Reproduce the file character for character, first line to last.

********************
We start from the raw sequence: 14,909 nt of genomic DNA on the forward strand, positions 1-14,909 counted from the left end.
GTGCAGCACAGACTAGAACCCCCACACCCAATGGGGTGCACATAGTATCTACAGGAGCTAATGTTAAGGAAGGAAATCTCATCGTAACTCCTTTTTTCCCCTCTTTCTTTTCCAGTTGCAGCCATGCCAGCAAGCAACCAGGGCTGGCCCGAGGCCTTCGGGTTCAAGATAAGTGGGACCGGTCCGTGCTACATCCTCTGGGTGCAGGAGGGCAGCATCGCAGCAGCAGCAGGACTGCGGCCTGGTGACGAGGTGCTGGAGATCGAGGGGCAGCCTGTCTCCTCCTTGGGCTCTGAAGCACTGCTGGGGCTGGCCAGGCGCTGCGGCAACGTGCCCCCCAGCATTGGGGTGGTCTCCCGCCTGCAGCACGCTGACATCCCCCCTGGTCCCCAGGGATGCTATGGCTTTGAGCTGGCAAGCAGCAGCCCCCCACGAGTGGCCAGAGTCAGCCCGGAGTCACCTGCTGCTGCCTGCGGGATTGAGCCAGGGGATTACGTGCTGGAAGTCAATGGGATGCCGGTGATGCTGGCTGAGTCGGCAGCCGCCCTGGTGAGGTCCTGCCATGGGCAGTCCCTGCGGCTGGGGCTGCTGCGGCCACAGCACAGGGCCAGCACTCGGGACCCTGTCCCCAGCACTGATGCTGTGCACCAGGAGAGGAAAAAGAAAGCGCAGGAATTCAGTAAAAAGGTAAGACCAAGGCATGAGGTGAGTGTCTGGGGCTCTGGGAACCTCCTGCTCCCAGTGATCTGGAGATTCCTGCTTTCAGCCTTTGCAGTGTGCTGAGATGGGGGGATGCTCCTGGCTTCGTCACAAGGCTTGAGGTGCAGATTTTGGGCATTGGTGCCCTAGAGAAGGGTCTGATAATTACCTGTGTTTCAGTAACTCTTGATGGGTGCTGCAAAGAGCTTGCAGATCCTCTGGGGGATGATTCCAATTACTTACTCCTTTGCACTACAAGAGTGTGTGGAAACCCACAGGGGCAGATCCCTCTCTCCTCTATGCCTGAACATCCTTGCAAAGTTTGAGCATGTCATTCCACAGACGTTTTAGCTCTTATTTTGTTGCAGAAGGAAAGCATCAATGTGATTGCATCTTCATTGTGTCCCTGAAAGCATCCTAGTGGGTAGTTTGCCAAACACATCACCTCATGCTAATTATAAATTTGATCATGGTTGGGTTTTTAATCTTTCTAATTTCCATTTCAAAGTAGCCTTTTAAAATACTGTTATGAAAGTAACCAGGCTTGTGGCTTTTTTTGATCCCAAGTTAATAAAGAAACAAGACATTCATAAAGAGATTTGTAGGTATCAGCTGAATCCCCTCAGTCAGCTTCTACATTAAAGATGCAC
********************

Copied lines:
We start from the raw sequence: 14,909 nt of genomic DNA on the forward strand, positions 1-14,909 counted from the left end.
GTGCAGCACAGACTAGAACCCCCACACCCAATGGGGTGCACATAGTATCTACAGGAGCTAATGTTAAGGAAGGAAATCTCATCGTAACTCCTTTTTTCCCCTCTTTCTTTTCCAGTTGCAGCCATGCCAGCAAGCAACCAGGGCTGGCCCGAGGCCTTCGGGTTCAAGATAAGTGGGACCGGTCCGTGCTACATCCTCTGGGTGCAGGAGGGCAGCATCGCAGCAGCAGCAGGACTGCGGCCTGGTGACGAGGTGCTGGAGATCGAGGGGCAGCCTGTCTCCTCCTTGGGCTCTGAAGCACTGCTGGGGCTGGCCAGGCGCTGCGGCAACGTGCCCCCCAGCATTGGGGTGGTCTCCCGCCTGCAGCACGCTGACATCCCCCCTGGTCCCCAGGGATGCTATGGCTTTGAGCTGGCAAGCAGCAGCCCCCCACGAGTGGCCAGAGTCAGCCCGGAGTCACCTGCTGCTGCCTGCGGGATTGAGCCAGGGGATTACGTGCTGGAAGTCAATGGGATGCCGGTGATGCTGGCTGAGTCGGCAGCCGCCCTGGTGAGGTCCTGCCATGGGCAGTCCCTGCGGCTGGGGCTGCTGCGGCCACAGCACAGGGCCAGCACTCGGGACCCTGTCCCCAGCACTGATGCTGTGCACCAGGAGAGGAAAAAGAAAGCGCAGGAATTCAGTAAAAAGGTAAGACCAAGGCATGAGGTGAGTGTCTGGGGCTCTGGGAACCTCCTGCTCCCAGTGATCTGGAGATTCCTGCTTTCAGCCTTTGCAGTGTGCTGAGATGGGGGGATGCTCCTGGCTTCGTCACAAGGCTTGAGGTGCAGATTTTGGGCATTGGTGCCCTAGAGAAGGGTCTGATAATTACCTGTGTTTCAGTAACTCTTGATGGGTGCTGCAAAGAGCTTGCAGATCCTCTGGGGGATGATTCCAATTACTTACTCCTTTGCACTACAAGAGTGTGTGGAAACCCACAGGGGCAGATCCCTCTCTCCTCTATGCCTGAACATCCTTGCAAAGTTTGAGCATGTCATTCCACAGACGTTTTAGCTCTTATTTTGTTGCAGAAGGAAAGCATCAATGTGATTGCATCTTCATTGTGTCCCTGAAAGCATCCTAGTGGGTAGTTTGCCAAACACATCACCTCATGCTAATTATAAATTTGATCATGGTTGGGTTTTTAATCTTTCTAATTTCCATTTCAAAGTAGCCTTTTAAAATACTGTTATGAAAGTAACCAGGCTTGTGGCTTTTTTTGATCCCAAGTTAATAAAGAAACAAGACATTCATAAAGAGATTTGTAGGTATCAGCTGAATCCCCTCAGTCAGCTTCTACATTAAAGATGCAC